Sports
Sports

It's OK to wear your Sox on your sleeve

There's something about White Sox baseball this year that reminds me of that summer romance where you're on an emotional roller coaster. You're dancing on clouds, feeling like the center of the universe one minute, and singing emo music feeling like your heart has been ripped out the next.

As the Sox are well under .500, there are plenty of reasons to cut your losses and belt out "I Will Survive." On the other hand, there have been plenty of things that have helped you understand what Danny and Sandy were all giddy about in "Grease."

Break up with …

There have been a lot of relationships that just haven't worked, no matter how hard we've tried. I'm sure many Sox fans have tried to forget about the starts of Felipe Paulino and the relief appearances of Scott Downs as quickly as you can change your relationship status on Facebook.

And while I've wanted him to succeed, Tyler Flowers' performance is becoming akin to that hopeless relationship about which all your friends say: "I told you he'd break your heart. He does just enough to keep you coming back."

Carry a torch for …

Emo music off. As Soxman is a hopeless romantic, I tend to focus on the good things.

Remember the "Brady Bunch" episode where Bobby kissed the girl and saw fireworks? That's the feeling Sox fans have watching rookie phenomenon Jose Abreu. With 29 home runs and 73 RBIs already, you can't help but believe this relationship has long-term potential. Most fans old enough to remember Hall of Famer Frank Thomas' rookie season are again getting butterflies when Abreu steps to the plate.

Chris Sale's dedication to dominating hitters with his electric fastball and filthy slider gives you confidence that he will never let you down. Even when he's not at his best, you have a feeling he will always be there for you. While some may argue his lanky frame and violent delivery have him destined for surgery, I believe if his innings are handled the right way, he could show us many happily ever afters in August and September.

Speaking of happily ever after, September no doubt will be a tear-filled ending that would put the end of "The Notebook" to shame as we say goodbye to Paul Konerko. While he hasn't received the same fanfare as Derek Jeter, I haven't attended a home game this year when fans haven't cheered louder or clapped harder when Paulie's name was announced. After all, his time in Chicago has been a storied romance. He represents the heart of the South Side, while being the last representative of our greatest love story ever told: winning the 2005 World Series. He may go away, but that love will last forever.

Soxman is a RedEye special contributor.

Copyright © 2015, RedEye
Related Content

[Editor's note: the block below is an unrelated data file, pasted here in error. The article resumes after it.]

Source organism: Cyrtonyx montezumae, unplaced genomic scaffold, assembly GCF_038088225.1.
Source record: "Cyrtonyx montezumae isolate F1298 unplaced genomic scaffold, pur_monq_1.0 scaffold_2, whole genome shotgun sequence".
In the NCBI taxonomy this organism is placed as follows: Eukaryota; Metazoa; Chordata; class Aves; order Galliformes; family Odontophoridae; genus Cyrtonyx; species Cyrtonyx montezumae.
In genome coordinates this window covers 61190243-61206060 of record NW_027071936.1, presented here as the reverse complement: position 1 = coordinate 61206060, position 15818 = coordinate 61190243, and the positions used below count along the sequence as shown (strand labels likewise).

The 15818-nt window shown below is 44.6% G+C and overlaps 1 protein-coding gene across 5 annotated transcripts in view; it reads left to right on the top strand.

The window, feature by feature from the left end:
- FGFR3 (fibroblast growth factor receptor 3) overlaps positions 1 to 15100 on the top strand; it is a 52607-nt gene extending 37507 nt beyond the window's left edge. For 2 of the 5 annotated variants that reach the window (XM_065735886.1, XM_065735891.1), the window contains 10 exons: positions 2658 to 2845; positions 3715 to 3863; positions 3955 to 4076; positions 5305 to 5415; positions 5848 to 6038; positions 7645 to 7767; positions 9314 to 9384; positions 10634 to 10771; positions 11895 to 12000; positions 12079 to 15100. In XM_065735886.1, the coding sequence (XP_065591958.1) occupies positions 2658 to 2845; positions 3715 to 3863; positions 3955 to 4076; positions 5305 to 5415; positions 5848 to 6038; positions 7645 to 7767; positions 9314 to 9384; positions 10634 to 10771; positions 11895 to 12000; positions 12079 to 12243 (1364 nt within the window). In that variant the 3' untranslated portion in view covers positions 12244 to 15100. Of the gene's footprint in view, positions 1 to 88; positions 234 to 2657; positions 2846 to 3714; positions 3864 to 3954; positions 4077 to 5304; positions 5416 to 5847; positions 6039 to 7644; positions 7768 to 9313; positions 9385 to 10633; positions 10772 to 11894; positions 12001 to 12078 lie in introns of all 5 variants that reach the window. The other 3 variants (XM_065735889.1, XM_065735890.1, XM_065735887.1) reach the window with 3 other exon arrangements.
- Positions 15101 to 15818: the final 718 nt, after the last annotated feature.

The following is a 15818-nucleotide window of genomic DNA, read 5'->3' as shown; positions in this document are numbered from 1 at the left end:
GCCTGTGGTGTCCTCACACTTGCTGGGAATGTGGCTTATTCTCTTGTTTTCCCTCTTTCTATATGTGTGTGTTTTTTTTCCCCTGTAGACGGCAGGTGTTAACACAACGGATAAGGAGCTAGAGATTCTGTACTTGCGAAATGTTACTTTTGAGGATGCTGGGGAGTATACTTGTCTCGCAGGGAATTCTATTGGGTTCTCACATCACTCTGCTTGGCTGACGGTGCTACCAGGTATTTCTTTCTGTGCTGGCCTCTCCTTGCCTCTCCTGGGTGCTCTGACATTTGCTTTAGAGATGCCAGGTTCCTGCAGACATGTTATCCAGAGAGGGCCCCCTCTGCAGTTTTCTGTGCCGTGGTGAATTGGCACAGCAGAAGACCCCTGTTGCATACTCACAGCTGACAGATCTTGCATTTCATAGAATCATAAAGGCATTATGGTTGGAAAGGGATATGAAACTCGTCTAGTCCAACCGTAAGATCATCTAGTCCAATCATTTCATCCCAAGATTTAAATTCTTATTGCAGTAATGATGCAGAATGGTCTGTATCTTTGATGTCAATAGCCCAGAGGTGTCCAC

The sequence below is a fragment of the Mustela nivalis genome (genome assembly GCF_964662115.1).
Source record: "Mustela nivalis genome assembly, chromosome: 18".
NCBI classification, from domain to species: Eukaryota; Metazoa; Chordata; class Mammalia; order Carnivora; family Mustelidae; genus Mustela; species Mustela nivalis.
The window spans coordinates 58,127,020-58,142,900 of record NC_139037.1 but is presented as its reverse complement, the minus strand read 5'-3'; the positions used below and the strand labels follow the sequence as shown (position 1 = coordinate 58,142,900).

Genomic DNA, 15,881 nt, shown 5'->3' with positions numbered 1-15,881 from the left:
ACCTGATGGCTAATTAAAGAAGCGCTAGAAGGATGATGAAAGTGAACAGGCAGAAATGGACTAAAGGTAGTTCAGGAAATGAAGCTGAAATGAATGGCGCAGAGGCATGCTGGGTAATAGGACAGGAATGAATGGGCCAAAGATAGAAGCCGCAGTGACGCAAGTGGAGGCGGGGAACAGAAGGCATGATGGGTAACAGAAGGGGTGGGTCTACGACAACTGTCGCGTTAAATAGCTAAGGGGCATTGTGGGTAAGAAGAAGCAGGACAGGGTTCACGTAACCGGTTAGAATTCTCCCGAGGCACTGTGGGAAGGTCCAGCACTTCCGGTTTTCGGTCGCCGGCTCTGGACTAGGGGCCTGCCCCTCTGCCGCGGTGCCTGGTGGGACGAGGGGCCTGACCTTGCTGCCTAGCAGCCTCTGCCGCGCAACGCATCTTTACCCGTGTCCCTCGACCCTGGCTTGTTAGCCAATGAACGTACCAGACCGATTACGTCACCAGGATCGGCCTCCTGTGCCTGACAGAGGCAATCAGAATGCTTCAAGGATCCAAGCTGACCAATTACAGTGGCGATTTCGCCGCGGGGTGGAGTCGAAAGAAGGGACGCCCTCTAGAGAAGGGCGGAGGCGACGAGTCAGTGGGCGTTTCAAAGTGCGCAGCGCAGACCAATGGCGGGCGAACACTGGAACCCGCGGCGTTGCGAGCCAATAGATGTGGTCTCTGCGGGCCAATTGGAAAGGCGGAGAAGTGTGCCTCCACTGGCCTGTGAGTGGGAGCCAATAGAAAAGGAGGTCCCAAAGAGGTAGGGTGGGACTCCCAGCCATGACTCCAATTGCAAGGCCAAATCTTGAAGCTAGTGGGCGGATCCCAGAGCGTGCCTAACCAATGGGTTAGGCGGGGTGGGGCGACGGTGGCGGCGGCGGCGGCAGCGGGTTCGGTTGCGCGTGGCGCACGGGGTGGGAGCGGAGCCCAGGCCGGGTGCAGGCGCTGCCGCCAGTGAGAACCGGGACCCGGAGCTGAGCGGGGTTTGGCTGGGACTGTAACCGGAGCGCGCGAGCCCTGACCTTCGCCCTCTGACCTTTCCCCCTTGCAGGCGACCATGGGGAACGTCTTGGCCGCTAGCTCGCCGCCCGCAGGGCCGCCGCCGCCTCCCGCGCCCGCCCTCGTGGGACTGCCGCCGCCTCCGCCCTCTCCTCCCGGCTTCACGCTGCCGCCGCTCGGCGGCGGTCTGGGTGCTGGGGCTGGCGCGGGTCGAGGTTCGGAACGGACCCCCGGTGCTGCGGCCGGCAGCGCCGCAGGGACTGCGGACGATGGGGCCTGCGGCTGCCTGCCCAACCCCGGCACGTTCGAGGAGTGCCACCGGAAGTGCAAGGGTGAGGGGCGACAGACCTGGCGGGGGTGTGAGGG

• Cubs have winners, if you look hard enough

    Cubs have winners, if you look hard enough

    Ah, summer. Who doesn't love a good summer romance? As a kid, my summer social existence revolved around the golf course pool. If a girl was lucky and the guy of her dreams happened to hang out at the pool while she was lifeguarding, there was a chance for fireworks.

  • Chicago sues red light camera firm for $300 million

    Chicago sues red light camera firm for $300 million

    Mayor Rahm Emanuel's administration has sued Chicago's former red light camera operator, Redflex Traffic Systems, for more than $300 million on grounds the entire program was built on a $2 million bribery scheme at City Hall that has already led to federal corruption convictions.

  • Marrow's 'The Gold Standard' raises the Chicago rock bar

    Marrow's 'The Gold Standard' raises the Chicago rock bar

    The four musicians in Marrow know quite a bit about bringing diverse influences to the table. After all, three of them, singer-guitarist Liam Kazar, singer-keyboardist Macie Stewart and bassist Lane Beckstrom were in Kids These Days, a now-defunct septet that combined jazz, funk, rap and rock in...

  • The Kids These Days family tree

    The Kids These Days family tree

    From its 2009 beginnings to its 2013 demise, Chicago's Kids These Days seemed like one of the most promising acts the city had seen in years. While the band split up at the height of its hype, its members have since gone on to do bigger and better things—seriously impressive considering the hip-hop/rock/jazz...

  • Solid 'Gold': How ex-Kids These Days members came back stronger as Marrow

    Solid 'Gold': How ex-Kids These Days members came back stronger as Marrow

    After the dissolution of Kids These Days, the much-buzzed about Chicago fusion-jazz-rock-rap septet that split in spring 2013 just a few months after releasing its only album, “Traphouse Rock,” some of its members spent what seems like all of 20 minutes bandless. "We were driving back from the...

  • Mr Twin Sister's 'In the House of Yes' is one of last year's hidden treasures

    Mr Twin Sister's 'In the House of Yes' is one of last year's hidden treasures

    Welcome to RedEye's "Song of the Day," an ongoing feature where music reporter Josh Terry or another RedEye staff member highlights something they're listening to. Some days the track will be new, and some days it will be old. No matter what, each offering is something you should check out. Check...

  • GrubHub's weekend customer-support issues made people hangry

    GrubHub's weekend customer-support issues made people hangry

    Technical difficulties at GrubHub and Seamless over the weekend drove hordes of hangry would-be customers to air their grievances on social media. The food ordering and delivery sites, which merged in 2013 and use GrubHub’s back-end technology, errantly accepted payments on Saturday evening without...

  • One dead in Heart of Chicago after being shot by police

    One dead in Heart of Chicago after being shot by police

    A 29-year-old man died after being shot by police on the Lower West Side early Saturday, police said.

Comments
Loading
80°